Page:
Boomers on social media, Gen X favor job security and Gen Y are optimists
Boston, MA and King of Prussia, PA – September 24, 2012 - Millennial Branding, a Gen Y research and consulting firm and Beyond.com, The Career Network focused on helping people grow and succeed professionally, today announced the first comprehensive study on how different generations job search called "The Multi-Generational Job Search." 5,268 job seekers were surveyed total, including 742 Gen Y (18-29 year olds), 1,676 Gen X (30-47) and 2,850 Baby Boomers (48-67).
The study highlights that all generations are spending almost all of their time job searching online instead of offline, spending between 5 and 20 hours per week searching and still favor job boards as their top resource. Gen Y is more optimistic about finding a job, values workplace flexibility and intends to go back to school instead of continuing their search over older generations. Gen X values job security and has suffered more stress and frustration due to unemployment relative to others. More Boomers use social networks in their job search over Gen X and Gen Y and they turn to LinkedIn first, while the other generations turn to Google/Google+.
"This study confirms that Gen Y is optimistic about the future and willing to do whatever it takes to build a career, including going back to school, starting a business or moving back in with their parents. They are the savviest generation when it comes to managing their career online and they are champions of work-life balance," says Dan Schawbel, founder of Millennial Branding, Gen Y expert and bestselling author of Me 2.0.
Rich Milgram, Founder and CEO of Beyond.com—The Career Network, added, "There are significant trends that can be seen from generation to generation. Gen Y is unique in their approach to career management and searching for a new job."
Additional highlights from the report include:
1. Online job searches are conducted the most by Baby Boomers, followed by Gen X and Gen Y, and few are doing offline job searching. 96% of Baby Boomers are conducting a job search online (compared to 95% of Gen X and 92% of Gen Y) and only 4% are doing it offline. Only 5% of Gen X and 8% of Baby Boomers spend time job searching offline.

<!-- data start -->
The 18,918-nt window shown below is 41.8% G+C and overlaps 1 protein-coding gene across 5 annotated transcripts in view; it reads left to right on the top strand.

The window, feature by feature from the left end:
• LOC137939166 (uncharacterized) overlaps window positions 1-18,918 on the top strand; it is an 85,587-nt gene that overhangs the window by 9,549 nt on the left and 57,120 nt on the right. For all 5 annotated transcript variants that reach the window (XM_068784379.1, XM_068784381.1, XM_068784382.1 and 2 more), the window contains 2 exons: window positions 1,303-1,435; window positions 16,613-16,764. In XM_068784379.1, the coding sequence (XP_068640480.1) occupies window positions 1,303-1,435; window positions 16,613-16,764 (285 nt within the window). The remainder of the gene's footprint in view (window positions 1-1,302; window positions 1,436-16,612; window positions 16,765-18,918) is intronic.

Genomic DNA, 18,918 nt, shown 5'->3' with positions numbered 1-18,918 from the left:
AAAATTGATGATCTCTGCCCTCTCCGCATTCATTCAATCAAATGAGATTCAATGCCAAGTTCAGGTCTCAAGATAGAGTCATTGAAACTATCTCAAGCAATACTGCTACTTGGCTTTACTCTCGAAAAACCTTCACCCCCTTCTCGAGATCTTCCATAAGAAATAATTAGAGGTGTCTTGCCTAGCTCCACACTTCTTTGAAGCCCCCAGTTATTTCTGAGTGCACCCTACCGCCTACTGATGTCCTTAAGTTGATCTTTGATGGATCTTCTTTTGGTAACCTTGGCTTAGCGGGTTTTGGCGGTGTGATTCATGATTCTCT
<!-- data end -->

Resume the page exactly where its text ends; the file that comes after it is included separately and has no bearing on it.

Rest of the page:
2. Between 5 and 20 hours per week is the average time spent by all generations on job searching. 60% of Gen Y, followed by 54% of Baby Boomers and 52% of Gen X spend between 5 and 20 hours per week searching for a job. 19% of Boomers spend an average of between 20 and 30 hours per week.
3. Job boards are the top resources for job seekers of all generations, and are most popular with boomers. 87% of Baby Boomers choose job boards as the resource they turn to first in a job search, followed by 82% of Gen X and 77% of Gen Y. The second most popular resource are company websites (about 57% for all generations) and the third most popular are classified ads (32% of Gen Y, 41% of Gen X and 43% of Boomers).Baby Boomers use social networks as part of their job search (29%) over Gen X (27%) and Gen Y (23%).
4. Google (and Google+) is the social network both Gen Y and Gen X turn to first for job searching, while LinkedIn is the top choice for Baby Boomers. 35% of Gen Y followed by 31% of Gen X and 31% of Boomers turn to Google (and Google+ first) when job searching. More Gen Y's (21%) choose Facebook as their first choice when job searching than Gen X (15%) and Boomers (10%). LinkedIn is the top choice of Boomers (Boomers (29%) use social networking sites for their job search over Gen X (27%) and Gen Y (23%). Twitter is the least popular job search tool for all generations (8% of Gen Y, 6% of Gen X and 4% of Boomers).